Wall Street has long known that it is better to play with other people’s money. But in Elon Musk’s case, other people’s money may limit how much he can play with Twitter.
The campaign of the richest person in the world on paper to take over the social network has proven to be a success. Twitter announced on Monday afternoon that a deal had been reached, at a price of $54.20 per share in cash, which was Mr. Musk’s initial offer of April 14. last week, reporting $46.5 billion in financial backing for the offering.
It remains unclear what would ultimately become of Twitter under Mr. Musk’s ownership. The accepted offer puts a $5 billion a year advertising business in the hands of someone who has publicly questioned Twitter’s advertising business model and whose current company – Tesla – does not buy any advertising. The self-proclaimed “free speech absolutist” also spoke out against Twitter’s content moderation practices, which are designed to keep toxic content away from the social network and make it safer for advertisers. Brian Wieser, global president of business intelligence at ad-buying giant GroupM, says most advertisers who work with Twitter “strongly prefer content standards” over the service.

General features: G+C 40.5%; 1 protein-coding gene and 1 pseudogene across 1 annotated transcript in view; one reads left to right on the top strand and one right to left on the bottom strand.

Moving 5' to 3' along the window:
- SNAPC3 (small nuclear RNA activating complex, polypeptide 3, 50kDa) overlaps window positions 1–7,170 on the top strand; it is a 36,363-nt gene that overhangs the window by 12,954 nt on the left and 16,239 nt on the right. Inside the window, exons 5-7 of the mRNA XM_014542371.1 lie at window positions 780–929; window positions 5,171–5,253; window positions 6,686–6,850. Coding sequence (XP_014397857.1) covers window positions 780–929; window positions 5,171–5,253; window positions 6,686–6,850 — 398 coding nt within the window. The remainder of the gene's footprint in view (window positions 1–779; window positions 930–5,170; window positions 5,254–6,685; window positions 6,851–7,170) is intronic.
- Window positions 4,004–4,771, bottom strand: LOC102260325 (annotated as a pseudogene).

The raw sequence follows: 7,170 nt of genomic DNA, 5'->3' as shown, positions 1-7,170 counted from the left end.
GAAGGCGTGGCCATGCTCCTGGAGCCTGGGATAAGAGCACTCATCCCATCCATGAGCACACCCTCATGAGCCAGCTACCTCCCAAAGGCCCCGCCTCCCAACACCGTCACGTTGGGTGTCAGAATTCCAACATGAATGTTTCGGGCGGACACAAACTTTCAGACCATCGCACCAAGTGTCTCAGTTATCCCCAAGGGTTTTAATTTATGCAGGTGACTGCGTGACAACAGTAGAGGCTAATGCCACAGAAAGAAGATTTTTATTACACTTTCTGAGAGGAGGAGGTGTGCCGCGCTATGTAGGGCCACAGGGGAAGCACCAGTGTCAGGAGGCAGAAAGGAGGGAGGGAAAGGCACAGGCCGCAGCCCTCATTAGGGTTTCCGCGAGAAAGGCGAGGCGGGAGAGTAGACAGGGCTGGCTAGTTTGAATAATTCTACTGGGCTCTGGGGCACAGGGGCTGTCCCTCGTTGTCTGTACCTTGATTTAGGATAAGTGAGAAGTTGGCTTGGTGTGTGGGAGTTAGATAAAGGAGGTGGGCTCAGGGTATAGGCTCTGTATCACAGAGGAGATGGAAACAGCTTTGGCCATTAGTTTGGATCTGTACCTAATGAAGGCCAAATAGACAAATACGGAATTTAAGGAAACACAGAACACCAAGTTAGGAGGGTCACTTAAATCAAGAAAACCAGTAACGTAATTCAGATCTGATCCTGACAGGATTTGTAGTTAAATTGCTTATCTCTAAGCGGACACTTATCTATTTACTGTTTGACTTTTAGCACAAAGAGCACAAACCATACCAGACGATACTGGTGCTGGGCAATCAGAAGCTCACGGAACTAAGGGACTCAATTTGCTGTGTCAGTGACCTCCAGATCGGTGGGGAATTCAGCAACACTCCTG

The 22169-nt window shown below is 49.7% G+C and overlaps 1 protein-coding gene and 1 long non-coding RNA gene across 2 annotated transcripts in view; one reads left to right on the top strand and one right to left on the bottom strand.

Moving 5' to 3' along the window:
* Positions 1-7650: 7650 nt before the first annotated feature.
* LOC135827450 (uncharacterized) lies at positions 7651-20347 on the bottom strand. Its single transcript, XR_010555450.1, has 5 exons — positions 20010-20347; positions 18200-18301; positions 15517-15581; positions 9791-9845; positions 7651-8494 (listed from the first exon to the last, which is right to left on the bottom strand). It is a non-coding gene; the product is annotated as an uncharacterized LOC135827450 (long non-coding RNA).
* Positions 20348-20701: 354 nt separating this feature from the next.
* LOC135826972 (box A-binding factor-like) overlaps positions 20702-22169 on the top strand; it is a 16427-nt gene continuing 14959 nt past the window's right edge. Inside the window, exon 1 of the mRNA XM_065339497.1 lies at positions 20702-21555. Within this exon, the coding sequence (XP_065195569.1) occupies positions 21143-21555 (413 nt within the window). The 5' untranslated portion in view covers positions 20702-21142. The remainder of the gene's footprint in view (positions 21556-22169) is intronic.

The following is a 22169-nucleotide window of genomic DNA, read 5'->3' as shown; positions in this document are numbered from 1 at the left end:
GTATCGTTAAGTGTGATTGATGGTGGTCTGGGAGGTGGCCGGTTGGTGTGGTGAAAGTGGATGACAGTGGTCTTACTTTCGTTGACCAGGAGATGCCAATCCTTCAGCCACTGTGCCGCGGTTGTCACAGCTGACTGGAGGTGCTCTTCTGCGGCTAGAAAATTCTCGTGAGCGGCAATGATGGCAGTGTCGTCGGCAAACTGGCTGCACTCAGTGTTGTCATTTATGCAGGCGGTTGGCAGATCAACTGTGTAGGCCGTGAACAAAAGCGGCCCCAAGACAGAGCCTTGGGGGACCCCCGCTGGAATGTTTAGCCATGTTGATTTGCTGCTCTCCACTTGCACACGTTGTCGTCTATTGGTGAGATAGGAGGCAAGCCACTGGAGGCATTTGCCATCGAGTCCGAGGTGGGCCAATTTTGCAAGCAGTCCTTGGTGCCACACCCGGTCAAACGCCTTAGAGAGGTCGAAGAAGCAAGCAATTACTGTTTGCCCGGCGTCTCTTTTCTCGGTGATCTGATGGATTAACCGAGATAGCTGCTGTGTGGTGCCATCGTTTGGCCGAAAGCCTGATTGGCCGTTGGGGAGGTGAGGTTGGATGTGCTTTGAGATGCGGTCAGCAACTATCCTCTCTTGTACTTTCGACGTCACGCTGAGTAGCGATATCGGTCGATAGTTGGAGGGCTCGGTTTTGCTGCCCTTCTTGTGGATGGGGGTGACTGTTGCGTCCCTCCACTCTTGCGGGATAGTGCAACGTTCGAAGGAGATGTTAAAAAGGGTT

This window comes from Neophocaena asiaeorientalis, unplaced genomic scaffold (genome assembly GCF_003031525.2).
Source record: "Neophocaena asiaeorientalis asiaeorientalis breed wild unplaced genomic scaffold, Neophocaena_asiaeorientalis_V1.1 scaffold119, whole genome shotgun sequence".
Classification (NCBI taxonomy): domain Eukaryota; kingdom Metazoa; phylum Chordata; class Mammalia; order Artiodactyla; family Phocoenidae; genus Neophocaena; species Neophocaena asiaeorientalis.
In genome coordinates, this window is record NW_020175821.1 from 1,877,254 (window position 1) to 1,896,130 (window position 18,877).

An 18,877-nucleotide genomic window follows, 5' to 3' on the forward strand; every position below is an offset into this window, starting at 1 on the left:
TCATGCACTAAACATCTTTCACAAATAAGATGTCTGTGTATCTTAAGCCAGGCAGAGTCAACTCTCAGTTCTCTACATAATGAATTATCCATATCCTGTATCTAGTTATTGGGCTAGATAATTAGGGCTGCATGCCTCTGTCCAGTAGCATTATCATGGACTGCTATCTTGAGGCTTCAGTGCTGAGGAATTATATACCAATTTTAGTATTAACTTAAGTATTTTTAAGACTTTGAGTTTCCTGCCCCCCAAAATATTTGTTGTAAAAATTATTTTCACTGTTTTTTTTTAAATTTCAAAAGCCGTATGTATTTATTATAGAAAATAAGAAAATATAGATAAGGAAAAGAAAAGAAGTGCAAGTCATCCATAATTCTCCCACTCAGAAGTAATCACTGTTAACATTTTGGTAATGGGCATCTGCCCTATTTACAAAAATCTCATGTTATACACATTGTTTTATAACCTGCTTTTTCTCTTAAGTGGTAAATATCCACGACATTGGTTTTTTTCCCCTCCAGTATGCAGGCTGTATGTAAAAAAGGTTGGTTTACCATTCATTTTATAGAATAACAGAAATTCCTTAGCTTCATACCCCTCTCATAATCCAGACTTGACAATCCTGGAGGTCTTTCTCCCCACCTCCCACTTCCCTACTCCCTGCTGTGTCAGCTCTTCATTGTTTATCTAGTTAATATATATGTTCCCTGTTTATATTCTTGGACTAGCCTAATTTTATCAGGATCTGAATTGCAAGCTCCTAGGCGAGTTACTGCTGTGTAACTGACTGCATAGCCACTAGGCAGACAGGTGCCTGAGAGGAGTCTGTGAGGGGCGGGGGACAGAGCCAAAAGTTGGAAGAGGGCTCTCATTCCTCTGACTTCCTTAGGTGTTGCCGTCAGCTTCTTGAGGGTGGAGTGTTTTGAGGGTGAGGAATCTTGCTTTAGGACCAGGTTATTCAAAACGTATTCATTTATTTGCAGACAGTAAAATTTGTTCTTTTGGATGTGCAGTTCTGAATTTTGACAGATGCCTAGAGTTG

That may not matter much to Mr Musk, who said of his own Twitter campaign that it was “not a way to make money” in an onstage interview at the Ted talk, the same day of the filing outlining his financial support. . But more than half of that support comes in the form of debt, from Morgan Stanley and “certain other financial institutions,” according to the filing. That means Mr. Musk will have to preserve Twitter’s cash flow — and ideally grow it — to pay off the debt. Some of that debt comes in the form of margin loans backed by Mr. Musk’s Tesla stock.
To do this without advertising would be difficult. Ads now make up nearly 90% of Twitter’s revenue, while data licensing provides most of the rest. The company launched Twitter Blue, its first consumer subscription offering, last year and rolled it out to the US market in November. Chief executive Parag Agrawal said on Twitter’s latest earnings call in February that the company had seen a “strong response” from “our most intensive users” for the service. But he added that Blue was “not critical” to hitting $7.5 billion in revenue in 2023, a target set at an analyst meeting in early 2021.
Mr. Musk will likely have his own goals in mind, and a private Twitter would be accountable only to him for achieving them. But since Mr. Musk has chosen not to pay Twitter entirely out of his own pocket, he will also have to be accountable to others.
Write to Dan Gallagher at [email protected]
Copyright ©2022 Dow Jones & Company, Inc. All rights reserved. 87990cbe856818d5eddac44c7b1cdeb8